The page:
Layer 3 Switching: A Guide for It Professionals (Prentice Hall Series in Computer Networking and Distributed Systems)

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9780139198380: Layer 3 Switching: A Guide for It Professionals (Prentice Hall Series in Computer Networking and Distributed Systems)

Layer 3 switching is the next generation of LAN routing and switching technology - capable of transmission speeds up to ten times as fast at one-tenth the cost of current systems. Layer 3 Switching: A Guide for IT Professionals is the first systematic guide to this new technology. It presents clear criteria, business models and proven techniques for evaluating L3 switching products - and for planning and managing their implementation.

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From the Inside Flap:

ForewordBackground and Purpose

In the 1980s, bridges were deployed to connect disparate LAN segments in a simple and inexpensive manner. Routers were also introduced-to create structure and to add functions-but these often turned out to be complex or expensive. Network managers struggled to learn how to design optimal networks using this new routing technology, as well as how to choose among differing approaches to routing. In addition, some vendors who did very well selling bridges did not adjust to the demand for routers, and lost significant market share.

A similar phenomenon is in progress with Layer 2 (L2) and Layer 3 (L3) switching today. From a technology perspective, L2 switches are similar to bridges and have similar characteristics; i.e., they are low-cost and easy to use. Over the last three years the L2 switch market has grown from nonexistent to one worth multiple billions of dollars. Routing functions, though, are still required in our networks. L3 switches promise to fulfill these requirements, but in a manner that is faster, easier, and less expensive than routers of the past.

Your authors believe that the industry will struggle to deploy L3 switches in the same way it struggled with routers. Network Professionals will have to contend with four problems:

It is a lot more difficult to get approval and funding for upgrades to an existing network than for initial deployment.

There are several different approaches to designing networks using L3 switches.

Vendors have implemented L3 switching in a myriad of ways. As a general rule, multiple alternatives in a marketplace confuse buyers, who often react by not purchasing the new products.

People are often suspicious about the introduction of new technology. There is too much history in our industry of hyped technology that ultimately fails in the marketplace (e.g., 100VG-AnyLAN, ATM-25).

As long as prospective buyers struggle, vendors will not prosper. In particular, if network professionals can not distinguish among L3 approaches, design their networks with L3 products, and justify network upgrades to management, then vendors cannot sell products to them. In addition, we see vendors often totally self-absorbed in their own approaches to the marketplace, when they really need to be able to place their approaches in a broader context of what network managers need and what competitors are offering.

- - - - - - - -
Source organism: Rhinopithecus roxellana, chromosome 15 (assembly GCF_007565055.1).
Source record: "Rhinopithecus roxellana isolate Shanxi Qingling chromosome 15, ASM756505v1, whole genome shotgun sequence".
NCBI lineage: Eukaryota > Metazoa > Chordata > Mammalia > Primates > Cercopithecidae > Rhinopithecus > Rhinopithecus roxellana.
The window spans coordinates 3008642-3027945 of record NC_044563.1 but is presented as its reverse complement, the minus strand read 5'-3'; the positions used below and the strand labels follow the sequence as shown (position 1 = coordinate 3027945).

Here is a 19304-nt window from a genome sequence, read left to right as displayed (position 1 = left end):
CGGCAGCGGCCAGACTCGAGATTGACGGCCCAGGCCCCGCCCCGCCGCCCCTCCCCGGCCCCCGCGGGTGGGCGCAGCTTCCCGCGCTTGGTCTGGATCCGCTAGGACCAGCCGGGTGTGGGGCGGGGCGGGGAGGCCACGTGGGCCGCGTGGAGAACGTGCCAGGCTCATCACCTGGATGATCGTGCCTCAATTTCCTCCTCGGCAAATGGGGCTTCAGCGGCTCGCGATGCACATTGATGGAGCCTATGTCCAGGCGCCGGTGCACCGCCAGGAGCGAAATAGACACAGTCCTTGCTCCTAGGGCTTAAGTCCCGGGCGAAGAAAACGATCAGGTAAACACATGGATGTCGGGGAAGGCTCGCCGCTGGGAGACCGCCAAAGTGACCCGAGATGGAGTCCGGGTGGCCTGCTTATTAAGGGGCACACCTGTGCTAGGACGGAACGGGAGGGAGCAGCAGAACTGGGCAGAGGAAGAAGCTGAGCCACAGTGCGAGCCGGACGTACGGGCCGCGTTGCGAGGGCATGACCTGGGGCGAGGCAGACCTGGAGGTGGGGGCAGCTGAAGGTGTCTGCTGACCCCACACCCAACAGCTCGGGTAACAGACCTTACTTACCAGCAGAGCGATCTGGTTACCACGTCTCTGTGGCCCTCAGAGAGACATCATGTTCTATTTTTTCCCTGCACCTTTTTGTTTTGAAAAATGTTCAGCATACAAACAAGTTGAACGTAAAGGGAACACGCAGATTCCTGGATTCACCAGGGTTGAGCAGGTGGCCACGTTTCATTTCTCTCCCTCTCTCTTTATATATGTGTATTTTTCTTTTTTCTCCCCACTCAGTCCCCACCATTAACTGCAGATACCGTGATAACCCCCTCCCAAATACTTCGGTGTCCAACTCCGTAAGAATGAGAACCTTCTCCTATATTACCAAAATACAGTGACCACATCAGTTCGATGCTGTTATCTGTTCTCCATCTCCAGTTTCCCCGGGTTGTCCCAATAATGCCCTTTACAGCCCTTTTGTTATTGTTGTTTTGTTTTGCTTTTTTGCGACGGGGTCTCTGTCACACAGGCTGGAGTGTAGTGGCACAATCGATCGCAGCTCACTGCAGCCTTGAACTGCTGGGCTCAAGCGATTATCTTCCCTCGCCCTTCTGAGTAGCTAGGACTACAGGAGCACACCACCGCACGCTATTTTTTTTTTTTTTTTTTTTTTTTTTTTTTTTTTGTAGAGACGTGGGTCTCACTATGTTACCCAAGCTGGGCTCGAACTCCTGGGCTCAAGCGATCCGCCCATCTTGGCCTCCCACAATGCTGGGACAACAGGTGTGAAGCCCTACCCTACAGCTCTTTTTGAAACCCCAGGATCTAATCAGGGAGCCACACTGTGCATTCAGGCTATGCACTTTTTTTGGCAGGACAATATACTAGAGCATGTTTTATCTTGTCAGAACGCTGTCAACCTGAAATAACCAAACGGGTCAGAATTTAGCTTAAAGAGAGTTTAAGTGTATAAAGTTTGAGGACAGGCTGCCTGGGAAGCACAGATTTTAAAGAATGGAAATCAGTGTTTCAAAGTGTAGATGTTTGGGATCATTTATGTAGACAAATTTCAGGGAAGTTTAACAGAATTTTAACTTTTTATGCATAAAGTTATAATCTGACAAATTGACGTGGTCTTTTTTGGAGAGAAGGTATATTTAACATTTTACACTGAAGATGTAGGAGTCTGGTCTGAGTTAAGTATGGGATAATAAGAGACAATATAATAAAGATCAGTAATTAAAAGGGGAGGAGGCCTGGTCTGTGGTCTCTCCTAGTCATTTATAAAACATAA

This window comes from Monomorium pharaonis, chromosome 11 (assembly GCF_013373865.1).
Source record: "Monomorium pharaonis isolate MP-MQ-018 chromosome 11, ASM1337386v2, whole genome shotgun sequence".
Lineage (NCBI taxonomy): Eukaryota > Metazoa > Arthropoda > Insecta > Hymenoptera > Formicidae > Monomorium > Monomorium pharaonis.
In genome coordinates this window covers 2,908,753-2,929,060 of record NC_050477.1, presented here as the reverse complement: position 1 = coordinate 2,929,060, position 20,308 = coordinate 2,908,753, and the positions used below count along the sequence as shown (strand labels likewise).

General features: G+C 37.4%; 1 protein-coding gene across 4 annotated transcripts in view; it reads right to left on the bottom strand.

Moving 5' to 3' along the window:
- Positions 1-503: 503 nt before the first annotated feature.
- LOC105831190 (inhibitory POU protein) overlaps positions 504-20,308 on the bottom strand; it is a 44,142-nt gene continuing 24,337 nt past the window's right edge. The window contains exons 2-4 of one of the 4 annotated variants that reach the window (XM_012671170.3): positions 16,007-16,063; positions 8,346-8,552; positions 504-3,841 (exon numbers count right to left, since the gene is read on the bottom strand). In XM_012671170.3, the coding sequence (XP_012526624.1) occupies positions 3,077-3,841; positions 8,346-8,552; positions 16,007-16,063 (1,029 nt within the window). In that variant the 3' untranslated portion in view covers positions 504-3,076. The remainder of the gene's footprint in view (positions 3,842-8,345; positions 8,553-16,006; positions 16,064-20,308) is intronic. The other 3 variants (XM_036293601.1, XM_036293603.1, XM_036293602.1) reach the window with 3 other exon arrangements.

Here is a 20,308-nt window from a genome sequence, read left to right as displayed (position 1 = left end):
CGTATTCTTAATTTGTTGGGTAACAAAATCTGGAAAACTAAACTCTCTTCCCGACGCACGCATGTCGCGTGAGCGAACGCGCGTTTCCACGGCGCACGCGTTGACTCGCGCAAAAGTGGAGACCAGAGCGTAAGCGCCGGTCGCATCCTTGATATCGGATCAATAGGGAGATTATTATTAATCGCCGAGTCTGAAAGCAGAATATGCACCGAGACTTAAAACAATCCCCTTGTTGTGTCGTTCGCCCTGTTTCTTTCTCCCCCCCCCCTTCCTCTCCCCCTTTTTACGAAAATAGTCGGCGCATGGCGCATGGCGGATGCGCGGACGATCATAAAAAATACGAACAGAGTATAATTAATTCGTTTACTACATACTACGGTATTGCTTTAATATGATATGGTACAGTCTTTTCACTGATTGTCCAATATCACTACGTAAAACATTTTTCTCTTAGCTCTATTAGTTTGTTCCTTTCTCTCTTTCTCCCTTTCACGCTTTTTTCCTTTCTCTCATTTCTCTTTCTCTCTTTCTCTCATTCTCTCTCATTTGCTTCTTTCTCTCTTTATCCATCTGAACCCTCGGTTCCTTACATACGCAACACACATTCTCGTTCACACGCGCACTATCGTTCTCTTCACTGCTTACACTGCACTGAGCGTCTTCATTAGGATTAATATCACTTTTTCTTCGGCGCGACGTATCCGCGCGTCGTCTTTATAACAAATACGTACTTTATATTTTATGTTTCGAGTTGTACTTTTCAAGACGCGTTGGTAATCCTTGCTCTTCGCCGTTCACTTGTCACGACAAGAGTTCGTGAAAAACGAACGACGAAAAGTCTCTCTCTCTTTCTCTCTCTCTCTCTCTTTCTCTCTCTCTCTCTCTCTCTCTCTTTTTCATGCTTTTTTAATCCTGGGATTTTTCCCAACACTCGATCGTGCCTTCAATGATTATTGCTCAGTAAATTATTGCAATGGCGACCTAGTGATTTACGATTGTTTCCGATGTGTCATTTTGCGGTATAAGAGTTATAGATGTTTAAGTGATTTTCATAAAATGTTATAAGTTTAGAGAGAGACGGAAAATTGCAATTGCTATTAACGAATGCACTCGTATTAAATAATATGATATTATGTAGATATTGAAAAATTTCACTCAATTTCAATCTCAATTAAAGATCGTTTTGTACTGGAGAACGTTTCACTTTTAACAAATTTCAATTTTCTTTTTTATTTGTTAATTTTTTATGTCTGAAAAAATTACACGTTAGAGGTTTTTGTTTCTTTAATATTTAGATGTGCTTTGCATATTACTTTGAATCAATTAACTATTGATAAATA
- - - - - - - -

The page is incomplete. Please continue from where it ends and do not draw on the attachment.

Our goal in this book is to cut through the intellectual pollution that surrounds the introduction of new technology in general, and the introduction of Layer 3 switching in particular. We provide buyers with the context for evaluating how L3 switching applies to their unique situations. We also provide details about the technology and about selected vendor implementations and products. For vendors, the book provides context in which to better understand the issues faced by potential customers in buying and deploying products. It also provides vendors with a framework for positioning their products relative to the broader marketplace.Scope and Coverage

Today's society is characterized by some as "information-based" and by others as "knowledge-based." We see today's economy increasingly as "global" rather than regional or national. Coupling these with various "time-is-money" and competitive business pressures, it is hardly surprising that we expect more and more from our communications infrastructure in terms of providing timely access to critical information. Computers and networks have become central to the functional and competitive character of many diverse businesses and organizations. From automated factories to electronic storefronts, from Enterprise Resource Planning (ERP) to on-line reservations, from digital libraries to personal web sites, reliable and effective networks are becoming fundamental to how we work and live. "The more we have the more we want" is turning into "the more we have the more we need." As your authors have traveled over the past year, we have not met anyone from a viable business or organization who was expecting his or her network to shrink over the next year or so. More powerful computers in the hands of more skilled people using them for more, simple and sophisticated applications continue to drive up demands for capacity, performance, and reliability. The impact of all these ramifications is discussed further in Chapters 2, 3, and 8.

Have you ever worked in an environment where new technology was "pushed" by advocates, sometimes for its own sake, rather than being "pulled" by business requirements? Have you ever worked for a company where product development was driven by engineering interest without regard for market potential? Have you ever worked with people who absolutely needed the latest computer hardware or software, but only because someone else had it? If so, you may be keenly aware of how inflated technology promises often are, whether positive or negative. Word processing tools did not really eliminate many secretarial positions and automated tellers have not eliminated the need for traditional bank offices. Nor have television and computers revolutionized how we educate the majority of students, and most people know how to use only a small fraction of the functional capabilities of their application programs. Computing, and networking in particular, have often been accused of over-promising and under-delivering. Yet there are well-know examples of dramatic successes, too-American Hospital Supply, American Airlines, and Frito-Lay, to name a few. While this book provides a lot of coverage for a particular new technology (Layer 3 switching is covered in depth in Chapters 4-6), you may find the criteria in Chapter 2 for assessing fundamentally new technologies to be valuable in a much broader context (Table 2.5.1).